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Coyote caught on camera (again) on refuge property

March 23, 2011


On Tuesday, Don Parsons, a Tarpon Bay Explorers field guide at the J.N. "Ding" Darling National Wildlife Refuge, submitted a new photograph of the coyote originally spotted last month on refuge grounds.



According to Parsons, refuge intern Joe Stack e-mailed him the black-and-white image, which the long-time nature photographer suggested was "the best photo I've seen of the coyote to date."



"I have attached a copy of the coyote captured on one of the trail cameras that I have throughout the refuge," wrote Stack. "This particular image was taken from the camera that is placed at the botanical site, which is across San-Cap Road from the maintenance yard. The cameras were purchased by the ('Ding' Darling Wildlife) Society to get pictures of bobcats on the island to identify different individuals by color patterns and fur markings."



Three weeks ago, officials at the refuge reported a confirmed sighting of a coyote on the edge of a mangrove shoreline along Wildlife Drive.



"This is a new mammal for Sanibel, now established throughout mainland Florida, which most likely arrived here by swimming island to island," their report stated. "It is probably a young adult, which disperse from their mother's territory to establish their own."



Coyotes are very omnivorous though the majority of their diet in Florida is typically small mammals such as mice, rats and rabbits. They are most active near dawn and dusk and are normally extremely shy and stay clear of humans. However, young coyotes may not be expert in capturing prey and can be expected to be opportunistic in finding food sources.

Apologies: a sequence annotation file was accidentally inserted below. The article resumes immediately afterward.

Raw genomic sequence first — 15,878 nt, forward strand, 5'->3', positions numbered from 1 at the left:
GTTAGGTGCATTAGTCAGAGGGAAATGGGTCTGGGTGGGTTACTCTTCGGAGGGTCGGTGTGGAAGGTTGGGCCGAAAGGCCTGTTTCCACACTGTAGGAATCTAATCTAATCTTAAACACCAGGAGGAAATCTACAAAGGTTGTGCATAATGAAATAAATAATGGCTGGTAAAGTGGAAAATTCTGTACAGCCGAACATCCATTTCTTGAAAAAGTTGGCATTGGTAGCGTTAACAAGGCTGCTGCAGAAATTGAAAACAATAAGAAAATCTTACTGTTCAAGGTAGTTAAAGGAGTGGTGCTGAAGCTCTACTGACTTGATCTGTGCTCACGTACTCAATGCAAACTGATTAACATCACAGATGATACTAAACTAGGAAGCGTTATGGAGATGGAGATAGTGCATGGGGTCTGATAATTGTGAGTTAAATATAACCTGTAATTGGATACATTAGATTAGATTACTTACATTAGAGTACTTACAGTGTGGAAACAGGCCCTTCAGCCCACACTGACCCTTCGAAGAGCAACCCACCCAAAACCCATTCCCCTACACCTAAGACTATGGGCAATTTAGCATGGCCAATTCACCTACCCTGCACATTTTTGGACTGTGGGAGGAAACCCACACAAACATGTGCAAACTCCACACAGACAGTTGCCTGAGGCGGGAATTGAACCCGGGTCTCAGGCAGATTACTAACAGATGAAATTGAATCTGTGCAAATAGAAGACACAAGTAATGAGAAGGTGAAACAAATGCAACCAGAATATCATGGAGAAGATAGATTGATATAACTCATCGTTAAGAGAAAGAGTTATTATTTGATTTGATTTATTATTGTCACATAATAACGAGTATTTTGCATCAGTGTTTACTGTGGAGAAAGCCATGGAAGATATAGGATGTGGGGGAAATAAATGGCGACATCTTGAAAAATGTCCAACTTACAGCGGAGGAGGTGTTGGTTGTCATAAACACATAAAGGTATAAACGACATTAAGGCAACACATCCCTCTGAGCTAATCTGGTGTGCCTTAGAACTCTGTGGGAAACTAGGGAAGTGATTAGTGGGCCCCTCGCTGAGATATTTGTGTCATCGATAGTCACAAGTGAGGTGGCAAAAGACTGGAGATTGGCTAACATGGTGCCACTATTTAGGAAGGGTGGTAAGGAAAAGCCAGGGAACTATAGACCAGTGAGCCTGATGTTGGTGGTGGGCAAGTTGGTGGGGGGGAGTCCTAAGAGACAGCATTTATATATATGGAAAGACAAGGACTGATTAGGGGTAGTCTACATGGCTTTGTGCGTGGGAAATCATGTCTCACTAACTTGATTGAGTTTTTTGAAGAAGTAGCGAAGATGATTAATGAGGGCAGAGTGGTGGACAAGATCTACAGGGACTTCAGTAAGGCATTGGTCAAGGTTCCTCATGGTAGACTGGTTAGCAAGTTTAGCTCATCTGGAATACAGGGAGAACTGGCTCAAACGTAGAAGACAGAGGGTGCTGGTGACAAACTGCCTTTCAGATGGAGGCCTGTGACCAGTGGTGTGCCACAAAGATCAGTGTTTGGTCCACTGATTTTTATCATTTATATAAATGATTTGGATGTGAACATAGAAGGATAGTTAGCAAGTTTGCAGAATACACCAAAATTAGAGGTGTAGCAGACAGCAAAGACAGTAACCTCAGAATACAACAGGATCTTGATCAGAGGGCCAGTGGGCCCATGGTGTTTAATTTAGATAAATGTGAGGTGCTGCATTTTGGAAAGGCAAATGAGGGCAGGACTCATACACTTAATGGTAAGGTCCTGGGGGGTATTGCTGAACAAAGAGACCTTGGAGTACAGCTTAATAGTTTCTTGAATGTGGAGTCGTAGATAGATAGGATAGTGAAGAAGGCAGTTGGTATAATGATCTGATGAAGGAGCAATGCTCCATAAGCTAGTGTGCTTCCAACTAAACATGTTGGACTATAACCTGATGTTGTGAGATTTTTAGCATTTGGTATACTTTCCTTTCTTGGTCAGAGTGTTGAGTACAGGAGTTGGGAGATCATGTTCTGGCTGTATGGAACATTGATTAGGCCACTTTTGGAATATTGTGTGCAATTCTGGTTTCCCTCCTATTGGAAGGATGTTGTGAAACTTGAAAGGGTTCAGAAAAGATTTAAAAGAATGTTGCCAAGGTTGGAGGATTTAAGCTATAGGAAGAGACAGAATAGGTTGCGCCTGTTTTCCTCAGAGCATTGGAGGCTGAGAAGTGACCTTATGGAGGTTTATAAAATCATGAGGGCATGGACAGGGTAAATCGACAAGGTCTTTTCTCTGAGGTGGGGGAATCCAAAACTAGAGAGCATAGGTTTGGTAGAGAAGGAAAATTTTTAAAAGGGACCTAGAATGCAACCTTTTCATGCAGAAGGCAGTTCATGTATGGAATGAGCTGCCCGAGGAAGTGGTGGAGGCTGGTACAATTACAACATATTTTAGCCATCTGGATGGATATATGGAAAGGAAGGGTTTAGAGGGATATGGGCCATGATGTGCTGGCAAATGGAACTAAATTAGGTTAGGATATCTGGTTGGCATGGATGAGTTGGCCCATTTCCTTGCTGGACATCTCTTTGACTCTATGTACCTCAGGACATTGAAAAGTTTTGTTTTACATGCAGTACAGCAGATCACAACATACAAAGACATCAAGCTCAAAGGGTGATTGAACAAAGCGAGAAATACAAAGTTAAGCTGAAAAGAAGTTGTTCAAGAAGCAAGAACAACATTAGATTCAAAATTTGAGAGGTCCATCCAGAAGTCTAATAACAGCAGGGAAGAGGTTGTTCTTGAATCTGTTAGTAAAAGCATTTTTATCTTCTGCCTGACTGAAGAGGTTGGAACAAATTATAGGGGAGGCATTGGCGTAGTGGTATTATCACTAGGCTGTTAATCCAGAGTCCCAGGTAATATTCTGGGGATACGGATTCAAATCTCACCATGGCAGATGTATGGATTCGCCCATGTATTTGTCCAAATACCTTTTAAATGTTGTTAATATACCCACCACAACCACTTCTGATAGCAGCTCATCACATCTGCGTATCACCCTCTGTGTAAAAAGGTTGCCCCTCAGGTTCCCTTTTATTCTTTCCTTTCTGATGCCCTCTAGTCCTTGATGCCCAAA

Coyotes have been known to eat everything from fruits and vegetables to garbage as well as dead fish and wildlife, sea turtle eggs, birds, livestock and small pets.



A City of Sanibel notice issued on March 4 suggested that island residents should apply the same appropriate caution as with raccoons in not leaving dog food or other edible food outside overnight and carefully securing their garbage cans. As it is not known to have a mate on the island, it may soon move on to other locations.



Citizens are requested to report any sightings of this animal, especially if it can be safely photographed to confirm its identity. It is closely related to dogs and wolves so can be easily confused with a pet dog. Sightings can be reported to the City of Sanibel's Department of Natural Resources (472-3700), the J.N. "Ding" Darling National Wildlife Refuge (472-1100) or the Sanibel-Captiva Conservation Foundation (472-2329).



To date, the city has not received any confirmed coyote sightings.

Article Photos

A night vision photograph of a coyote, taken by remote camera installed at the J.N. 'Ding' Darling National Wildlife Refuge.

 
 

 

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